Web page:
In my morning jaunts, and when working about the place, my interactions with bluebirds are rare and conducted at a safe distance. We eye one another with suspicious respect. If I could read father bluebird’s mind, I would like to think he appreciates our hospitality and values the extent to which we allow him to conduct his summer family life with as little interruption as possible. I also continue to be fascinated with bluebird courtship rituals, especially the male’s mate attraction practice of pretending to build a nest. It appears that no self-respecting female bluebird would allow a male the privilege of interior design. If she approves of his choice she then takes control of the space they will occupy for the sole purpose of raising their young. He helps with food gathering and stands guard over their territory. Otherwise, she is in charge.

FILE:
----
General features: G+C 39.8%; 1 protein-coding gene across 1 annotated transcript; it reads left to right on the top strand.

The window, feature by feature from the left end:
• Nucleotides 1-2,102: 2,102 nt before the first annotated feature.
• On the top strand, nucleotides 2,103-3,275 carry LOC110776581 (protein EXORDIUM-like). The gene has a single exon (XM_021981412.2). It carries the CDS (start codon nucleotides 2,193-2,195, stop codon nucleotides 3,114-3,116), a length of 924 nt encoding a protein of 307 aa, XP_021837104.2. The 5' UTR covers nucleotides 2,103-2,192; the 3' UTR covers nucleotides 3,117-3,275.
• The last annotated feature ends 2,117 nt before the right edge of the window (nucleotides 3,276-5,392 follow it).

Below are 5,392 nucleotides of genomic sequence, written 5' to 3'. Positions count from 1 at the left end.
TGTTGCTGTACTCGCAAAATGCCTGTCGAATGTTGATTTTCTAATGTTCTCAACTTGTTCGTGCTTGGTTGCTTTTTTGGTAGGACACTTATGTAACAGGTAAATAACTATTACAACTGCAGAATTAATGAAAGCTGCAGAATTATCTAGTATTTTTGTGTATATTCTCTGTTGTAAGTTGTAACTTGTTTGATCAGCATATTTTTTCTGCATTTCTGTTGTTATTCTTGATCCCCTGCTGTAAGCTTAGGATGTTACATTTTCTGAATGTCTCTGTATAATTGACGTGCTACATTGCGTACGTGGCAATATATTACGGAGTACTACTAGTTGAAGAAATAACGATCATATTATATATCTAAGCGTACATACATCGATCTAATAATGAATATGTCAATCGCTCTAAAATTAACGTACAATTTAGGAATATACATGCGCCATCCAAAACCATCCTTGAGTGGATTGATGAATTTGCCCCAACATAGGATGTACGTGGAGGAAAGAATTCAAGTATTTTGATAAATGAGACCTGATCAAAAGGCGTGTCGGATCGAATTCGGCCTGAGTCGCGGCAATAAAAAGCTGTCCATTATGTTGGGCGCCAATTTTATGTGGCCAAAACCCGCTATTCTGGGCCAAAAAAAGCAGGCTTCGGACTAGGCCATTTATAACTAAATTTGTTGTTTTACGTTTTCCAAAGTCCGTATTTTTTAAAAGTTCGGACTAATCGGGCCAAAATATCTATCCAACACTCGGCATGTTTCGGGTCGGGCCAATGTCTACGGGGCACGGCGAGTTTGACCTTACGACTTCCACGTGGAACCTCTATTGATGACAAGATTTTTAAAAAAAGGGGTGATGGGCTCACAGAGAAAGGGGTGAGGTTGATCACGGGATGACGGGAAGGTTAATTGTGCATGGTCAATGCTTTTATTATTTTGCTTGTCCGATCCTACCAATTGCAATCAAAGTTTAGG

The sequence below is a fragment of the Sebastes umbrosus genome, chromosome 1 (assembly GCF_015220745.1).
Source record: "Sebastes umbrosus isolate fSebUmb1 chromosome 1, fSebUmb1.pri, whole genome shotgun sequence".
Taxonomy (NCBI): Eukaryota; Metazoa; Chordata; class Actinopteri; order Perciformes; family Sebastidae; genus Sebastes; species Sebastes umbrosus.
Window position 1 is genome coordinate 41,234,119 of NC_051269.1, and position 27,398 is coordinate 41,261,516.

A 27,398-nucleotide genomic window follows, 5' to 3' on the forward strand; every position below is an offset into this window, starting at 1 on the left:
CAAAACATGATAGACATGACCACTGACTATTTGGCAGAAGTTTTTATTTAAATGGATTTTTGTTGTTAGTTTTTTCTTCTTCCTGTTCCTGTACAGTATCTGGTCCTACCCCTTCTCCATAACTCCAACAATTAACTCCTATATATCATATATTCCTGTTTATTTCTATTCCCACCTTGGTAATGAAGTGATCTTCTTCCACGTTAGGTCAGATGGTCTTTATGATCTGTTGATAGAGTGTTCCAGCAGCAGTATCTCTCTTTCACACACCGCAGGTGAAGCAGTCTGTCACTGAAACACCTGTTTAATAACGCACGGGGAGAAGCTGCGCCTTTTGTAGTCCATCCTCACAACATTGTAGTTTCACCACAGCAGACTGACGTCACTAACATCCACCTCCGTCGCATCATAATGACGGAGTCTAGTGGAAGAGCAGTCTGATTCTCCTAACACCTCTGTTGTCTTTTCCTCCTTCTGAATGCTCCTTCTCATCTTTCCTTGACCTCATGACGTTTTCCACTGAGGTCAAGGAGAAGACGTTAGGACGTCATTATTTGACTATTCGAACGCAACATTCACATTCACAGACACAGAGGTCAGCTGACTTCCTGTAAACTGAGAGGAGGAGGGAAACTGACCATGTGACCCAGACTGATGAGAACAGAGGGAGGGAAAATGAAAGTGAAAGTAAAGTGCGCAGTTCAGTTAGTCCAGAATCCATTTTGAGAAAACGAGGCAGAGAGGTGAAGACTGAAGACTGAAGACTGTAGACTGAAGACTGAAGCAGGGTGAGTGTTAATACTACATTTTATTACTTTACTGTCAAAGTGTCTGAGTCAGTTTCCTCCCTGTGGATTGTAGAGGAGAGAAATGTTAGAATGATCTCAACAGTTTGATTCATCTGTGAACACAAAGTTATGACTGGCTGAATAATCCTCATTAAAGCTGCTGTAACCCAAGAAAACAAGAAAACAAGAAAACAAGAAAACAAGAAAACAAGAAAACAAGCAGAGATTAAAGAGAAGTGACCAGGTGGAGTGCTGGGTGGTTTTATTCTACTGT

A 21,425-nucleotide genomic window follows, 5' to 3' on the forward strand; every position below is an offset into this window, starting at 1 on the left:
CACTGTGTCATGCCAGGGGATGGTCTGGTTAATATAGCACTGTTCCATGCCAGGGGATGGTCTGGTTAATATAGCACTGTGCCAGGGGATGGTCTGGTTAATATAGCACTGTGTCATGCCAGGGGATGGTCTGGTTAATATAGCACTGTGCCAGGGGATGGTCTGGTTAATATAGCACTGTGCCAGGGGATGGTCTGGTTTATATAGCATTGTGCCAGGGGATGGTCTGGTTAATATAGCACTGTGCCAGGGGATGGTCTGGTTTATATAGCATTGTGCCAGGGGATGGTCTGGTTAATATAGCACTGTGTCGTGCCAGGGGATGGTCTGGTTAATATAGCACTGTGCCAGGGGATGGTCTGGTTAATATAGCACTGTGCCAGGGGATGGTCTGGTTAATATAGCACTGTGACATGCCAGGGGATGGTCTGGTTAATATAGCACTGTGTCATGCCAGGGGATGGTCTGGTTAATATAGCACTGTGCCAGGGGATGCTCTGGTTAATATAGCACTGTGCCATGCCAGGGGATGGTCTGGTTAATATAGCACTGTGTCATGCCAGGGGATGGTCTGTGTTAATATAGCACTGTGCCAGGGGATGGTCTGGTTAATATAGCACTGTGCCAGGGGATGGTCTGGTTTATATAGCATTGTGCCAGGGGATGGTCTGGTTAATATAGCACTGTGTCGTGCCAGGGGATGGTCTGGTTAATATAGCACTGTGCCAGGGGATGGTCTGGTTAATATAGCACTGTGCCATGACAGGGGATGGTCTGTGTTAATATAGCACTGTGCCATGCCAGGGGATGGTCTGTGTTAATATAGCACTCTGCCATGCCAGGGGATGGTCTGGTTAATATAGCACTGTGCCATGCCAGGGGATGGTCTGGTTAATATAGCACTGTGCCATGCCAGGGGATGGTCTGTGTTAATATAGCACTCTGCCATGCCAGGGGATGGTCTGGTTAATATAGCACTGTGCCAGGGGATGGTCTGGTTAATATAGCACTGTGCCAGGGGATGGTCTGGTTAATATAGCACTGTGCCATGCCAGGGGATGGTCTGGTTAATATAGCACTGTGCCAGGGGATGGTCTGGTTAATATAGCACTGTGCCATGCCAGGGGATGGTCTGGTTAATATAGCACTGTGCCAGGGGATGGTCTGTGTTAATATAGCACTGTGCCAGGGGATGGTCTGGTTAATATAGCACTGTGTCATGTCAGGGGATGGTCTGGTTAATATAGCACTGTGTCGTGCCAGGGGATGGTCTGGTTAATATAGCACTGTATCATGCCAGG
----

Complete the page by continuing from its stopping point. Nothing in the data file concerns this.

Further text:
It reminds me of a recent occurrence in our nest. I decided one morning to make our bed since it occurred to me I had been pretty neglectful of that particular morning ritual. About three weeks later I was informed that while my efforts were appreciated, I should cease and desist immediately. It turns out that I do not know how to make a “proper” bed. The details are unimportant. Having made my own bed for many years, I figured I had a handle on that chore. I realized after we disagreed on the correct way to make and tuck in a hospital corner that my bed making days were over. Who knows if there is a female bed-making gene. I never thought so. Now that I have watched so many different species of birds go about the business of setting up shop, it appears that females have the edge in that category. There are a few species that allow for male nest building, but they are rare. Who knows what evolutionary quirk kicked that into being.